Now, back to the future, which is what Croom has been looking at ever since he arrived. I say this because last week, in the aftermath of Maine and preceeding the LSU trip, the coach made some interesting and, for fans, informative comments about the program, about why this team is struggling, and how no matter what does or does not happen this first year he is not going to deviate from the long-run gameplan.
To give a context for accurate understanding of the statements, the questions essentially aimed at how could a team with what we had been lead to believe were some great athletes struggle against a Division I-AA team, and how long does Croom forsee the rebuilding process taking. Those who take recruiting ratings as gospel might want to skip the next paragraph.
"What I really don't think our fans understand is exactly where our program was," the coach said. "I keep getting statements about what great talent we have; I think there is to some degree a total misunderstanding of where the program was." Indeed despite the past three seasons there was still the notion out there that the Bulldogs only needed to plug in a player here and there and a new gameplan and all would fall into place.
Oh, and another aside: I here and now accept a degree of responsbility for helping feed part of that attitude when printing glowing, or at least favorable, reviews of the recruiting classes of 1999-2003. I also got caught up in the excitement of having recruits listed in various top-tens and 40-bests and so on. Hey, I never bought into the internet bubble economy, so I had to invest my gullibility funds somewhere, right? From now on I promise to pour a pound of Morton's-per every 'star' on any recruiting review I read. And if the remaining True Believers in recruiting analysis are willing to accept one word of advice about how much that means, I simply say: Arkansas.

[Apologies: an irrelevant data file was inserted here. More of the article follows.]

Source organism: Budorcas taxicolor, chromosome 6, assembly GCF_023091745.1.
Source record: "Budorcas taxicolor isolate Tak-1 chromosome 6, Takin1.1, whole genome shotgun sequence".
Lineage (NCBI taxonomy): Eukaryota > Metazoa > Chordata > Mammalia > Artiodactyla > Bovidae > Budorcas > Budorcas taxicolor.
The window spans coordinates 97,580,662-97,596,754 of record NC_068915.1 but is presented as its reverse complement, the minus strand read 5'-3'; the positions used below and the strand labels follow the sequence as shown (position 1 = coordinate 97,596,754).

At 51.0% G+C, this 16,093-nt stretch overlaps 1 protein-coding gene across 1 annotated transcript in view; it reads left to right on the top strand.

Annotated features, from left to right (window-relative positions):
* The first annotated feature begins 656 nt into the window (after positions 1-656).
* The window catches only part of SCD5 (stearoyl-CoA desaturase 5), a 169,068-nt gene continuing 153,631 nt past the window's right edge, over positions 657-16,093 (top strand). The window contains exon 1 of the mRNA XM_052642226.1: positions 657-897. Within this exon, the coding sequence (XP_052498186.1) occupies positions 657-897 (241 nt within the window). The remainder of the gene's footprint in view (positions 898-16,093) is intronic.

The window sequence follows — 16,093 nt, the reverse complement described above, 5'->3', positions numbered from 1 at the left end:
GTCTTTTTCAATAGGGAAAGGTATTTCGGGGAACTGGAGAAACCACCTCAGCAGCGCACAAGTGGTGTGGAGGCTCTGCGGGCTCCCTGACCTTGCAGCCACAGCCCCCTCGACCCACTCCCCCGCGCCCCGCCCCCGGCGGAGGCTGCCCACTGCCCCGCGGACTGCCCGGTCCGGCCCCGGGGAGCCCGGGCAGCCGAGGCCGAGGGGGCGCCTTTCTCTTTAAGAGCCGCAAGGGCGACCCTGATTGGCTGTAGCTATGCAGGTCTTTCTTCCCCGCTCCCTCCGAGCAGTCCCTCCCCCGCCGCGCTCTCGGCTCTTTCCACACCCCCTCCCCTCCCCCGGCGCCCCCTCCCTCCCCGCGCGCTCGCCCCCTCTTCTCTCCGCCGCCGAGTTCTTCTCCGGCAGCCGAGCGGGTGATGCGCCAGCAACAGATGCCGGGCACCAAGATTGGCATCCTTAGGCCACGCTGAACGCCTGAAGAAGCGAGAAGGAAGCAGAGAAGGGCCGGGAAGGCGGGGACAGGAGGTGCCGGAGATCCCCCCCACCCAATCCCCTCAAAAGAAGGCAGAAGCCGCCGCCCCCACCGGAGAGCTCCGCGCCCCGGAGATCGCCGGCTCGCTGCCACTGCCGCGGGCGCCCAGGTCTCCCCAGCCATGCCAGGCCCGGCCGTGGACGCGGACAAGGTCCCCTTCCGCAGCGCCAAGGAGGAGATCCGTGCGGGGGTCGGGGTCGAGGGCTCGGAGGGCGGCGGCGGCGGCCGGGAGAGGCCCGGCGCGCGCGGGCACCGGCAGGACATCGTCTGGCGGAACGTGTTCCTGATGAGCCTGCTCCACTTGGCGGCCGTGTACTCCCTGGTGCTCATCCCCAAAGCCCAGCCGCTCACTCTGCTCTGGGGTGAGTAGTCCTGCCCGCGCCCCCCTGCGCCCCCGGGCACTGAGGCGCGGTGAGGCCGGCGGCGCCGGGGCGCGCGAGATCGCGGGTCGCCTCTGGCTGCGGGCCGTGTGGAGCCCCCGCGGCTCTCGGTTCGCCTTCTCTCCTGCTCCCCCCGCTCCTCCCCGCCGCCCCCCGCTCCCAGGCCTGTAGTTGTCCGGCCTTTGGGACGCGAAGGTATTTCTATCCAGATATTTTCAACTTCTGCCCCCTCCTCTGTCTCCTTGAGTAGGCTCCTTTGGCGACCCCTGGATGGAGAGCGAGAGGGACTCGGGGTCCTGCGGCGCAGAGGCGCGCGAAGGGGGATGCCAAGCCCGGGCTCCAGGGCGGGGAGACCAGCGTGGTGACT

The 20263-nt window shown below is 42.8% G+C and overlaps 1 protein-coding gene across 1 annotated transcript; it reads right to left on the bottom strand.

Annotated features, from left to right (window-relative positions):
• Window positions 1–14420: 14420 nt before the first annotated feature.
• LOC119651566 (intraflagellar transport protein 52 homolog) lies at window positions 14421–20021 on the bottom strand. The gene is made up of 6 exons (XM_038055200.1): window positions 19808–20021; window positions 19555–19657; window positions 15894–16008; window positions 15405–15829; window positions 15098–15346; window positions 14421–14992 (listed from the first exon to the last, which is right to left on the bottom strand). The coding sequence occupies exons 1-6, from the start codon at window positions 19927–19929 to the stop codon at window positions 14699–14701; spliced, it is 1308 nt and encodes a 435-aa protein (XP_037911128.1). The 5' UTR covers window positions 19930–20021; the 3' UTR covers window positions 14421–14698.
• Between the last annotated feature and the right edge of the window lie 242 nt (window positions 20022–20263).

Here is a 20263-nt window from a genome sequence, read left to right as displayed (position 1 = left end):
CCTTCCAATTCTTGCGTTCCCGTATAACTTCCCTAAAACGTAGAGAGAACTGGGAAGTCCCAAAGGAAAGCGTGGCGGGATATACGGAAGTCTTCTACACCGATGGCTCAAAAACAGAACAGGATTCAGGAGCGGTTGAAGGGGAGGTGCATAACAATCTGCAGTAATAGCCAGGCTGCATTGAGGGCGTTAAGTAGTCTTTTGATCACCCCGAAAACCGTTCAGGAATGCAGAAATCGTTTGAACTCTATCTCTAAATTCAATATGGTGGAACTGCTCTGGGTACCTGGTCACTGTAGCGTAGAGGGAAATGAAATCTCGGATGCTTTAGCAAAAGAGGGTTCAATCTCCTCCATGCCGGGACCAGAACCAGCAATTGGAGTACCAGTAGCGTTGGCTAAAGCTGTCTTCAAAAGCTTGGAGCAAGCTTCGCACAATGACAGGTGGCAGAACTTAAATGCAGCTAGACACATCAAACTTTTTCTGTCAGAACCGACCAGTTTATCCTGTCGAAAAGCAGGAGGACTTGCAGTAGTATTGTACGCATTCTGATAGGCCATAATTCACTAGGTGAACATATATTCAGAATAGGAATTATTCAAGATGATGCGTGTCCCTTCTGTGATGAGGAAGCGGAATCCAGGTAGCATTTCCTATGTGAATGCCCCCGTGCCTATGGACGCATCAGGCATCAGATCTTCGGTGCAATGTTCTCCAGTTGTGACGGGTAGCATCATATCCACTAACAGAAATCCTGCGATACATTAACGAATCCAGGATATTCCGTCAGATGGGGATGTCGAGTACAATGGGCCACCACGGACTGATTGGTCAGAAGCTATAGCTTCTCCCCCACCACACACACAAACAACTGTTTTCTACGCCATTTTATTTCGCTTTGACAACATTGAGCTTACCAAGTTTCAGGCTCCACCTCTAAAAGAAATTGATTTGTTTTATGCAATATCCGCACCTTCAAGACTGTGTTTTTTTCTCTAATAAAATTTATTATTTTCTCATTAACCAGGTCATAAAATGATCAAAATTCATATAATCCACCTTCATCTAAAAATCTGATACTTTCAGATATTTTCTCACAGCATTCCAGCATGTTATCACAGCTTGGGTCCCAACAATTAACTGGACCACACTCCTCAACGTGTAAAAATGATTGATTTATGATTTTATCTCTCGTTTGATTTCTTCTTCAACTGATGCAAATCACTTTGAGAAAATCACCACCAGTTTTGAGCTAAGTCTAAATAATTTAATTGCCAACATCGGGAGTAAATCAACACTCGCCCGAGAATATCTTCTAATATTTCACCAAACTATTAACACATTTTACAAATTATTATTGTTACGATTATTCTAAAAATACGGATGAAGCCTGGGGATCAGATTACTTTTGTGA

Where was I...ah, yes. The state of State as Croom sees it. He says he understood coming in what it was going to take to do the job here, though I wonder if he completely comprehended the depths of the situation. I do know he accepts what we all should now see as a daunting challenge. "And that still doesn't make it easy," he stresses, "I don't like losing. But I'm going to be very patient."
How patient the fan base is or can be is another matter. Given the price of tickets these days I in no way urge automatic and endless endurance from Bulldog backers. Y'all have a right to expect some sort of return on that kind of investment. But I also plead for a deeper understanding of what it is going to take to build a consistent contender here.
And I absolutely mean both words. Consistent. Contender. It is tempting, oh is it ever, to urge that the new coaching staff bend on their core principles just a bit this first year. Y'know, to maybe put a W or two on the record and get folk encouraged about seeming progress. Set aside the gameplan just for a couple of months, do things that don't exactly fit into the schemes you want to make ritual for State offenses and defenses, cut the kids some slack on and off the field just so they can have a little adolescent fun.